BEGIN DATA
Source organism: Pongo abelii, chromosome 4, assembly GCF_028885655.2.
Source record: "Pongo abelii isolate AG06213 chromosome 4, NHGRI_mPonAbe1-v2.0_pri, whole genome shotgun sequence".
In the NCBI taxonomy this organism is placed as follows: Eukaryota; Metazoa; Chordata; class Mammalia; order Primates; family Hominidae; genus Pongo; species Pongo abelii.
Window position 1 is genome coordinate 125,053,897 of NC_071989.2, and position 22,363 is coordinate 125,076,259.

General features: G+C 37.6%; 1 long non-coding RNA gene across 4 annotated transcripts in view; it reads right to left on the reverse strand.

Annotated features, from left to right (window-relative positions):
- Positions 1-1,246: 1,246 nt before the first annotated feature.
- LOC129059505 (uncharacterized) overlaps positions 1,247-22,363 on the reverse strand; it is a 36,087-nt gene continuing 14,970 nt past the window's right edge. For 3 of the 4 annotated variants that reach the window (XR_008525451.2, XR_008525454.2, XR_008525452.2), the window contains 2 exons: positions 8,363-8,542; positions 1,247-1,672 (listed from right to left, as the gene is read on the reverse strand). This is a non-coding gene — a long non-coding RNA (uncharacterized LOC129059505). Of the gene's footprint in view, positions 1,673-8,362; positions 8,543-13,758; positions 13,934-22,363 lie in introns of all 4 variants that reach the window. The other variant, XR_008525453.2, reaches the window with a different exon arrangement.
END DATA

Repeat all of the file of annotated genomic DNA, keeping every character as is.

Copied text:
Source organism: Pongo abelii, chromosome 4, assembly GCF_028885655.2.
Source record: "Pongo abelii isolate AG06213 chromosome 4, NHGRI_mPonAbe1-v2.0_pri, whole genome shotgun sequence".
In the NCBI taxonomy this organism is placed as follows: Eukaryota; Metazoa; Chordata; class Mammalia; order Primates; family Hominidae; genus Pongo; species Pongo abelii.
Window position 1 is genome coordinate 125,053,897 of NC_071989.2, and position 22,363 is coordinate 125,076,259.

General features: G+C 37.6%; 1 long non-coding RNA gene across 4 annotated transcripts in view; it reads right to left on the reverse strand.

Annotated features, from left to right (window-relative positions):
- Positions 1-1,246: 1,246 nt before the first annotated feature.
- LOC129059505 (uncharacterized) overlaps positions 1,247-22,363 on the reverse strand; it is a 36,087-nt gene continuing 14,970 nt past the window's right edge. For 3 of the 4 annotated variants that reach the window (XR_008525451.2, XR_008525454.2, XR_008525452.2), the window contains 2 exons: positions 8,363-8,542; positions 1,247-1,672 (listed from right to left, as the gene is read on the reverse strand). This is a non-coding gene — a long non-coding RNA (uncharacterized LOC129059505). Of the gene's footprint in view, positions 1,673-8,362; positions 8,543-13,758; positions 13,934-22,363 lie in introns of all 4 variants that reach the window. The other variant, XR_008525453.2, reaches the window with a different exon arrangement.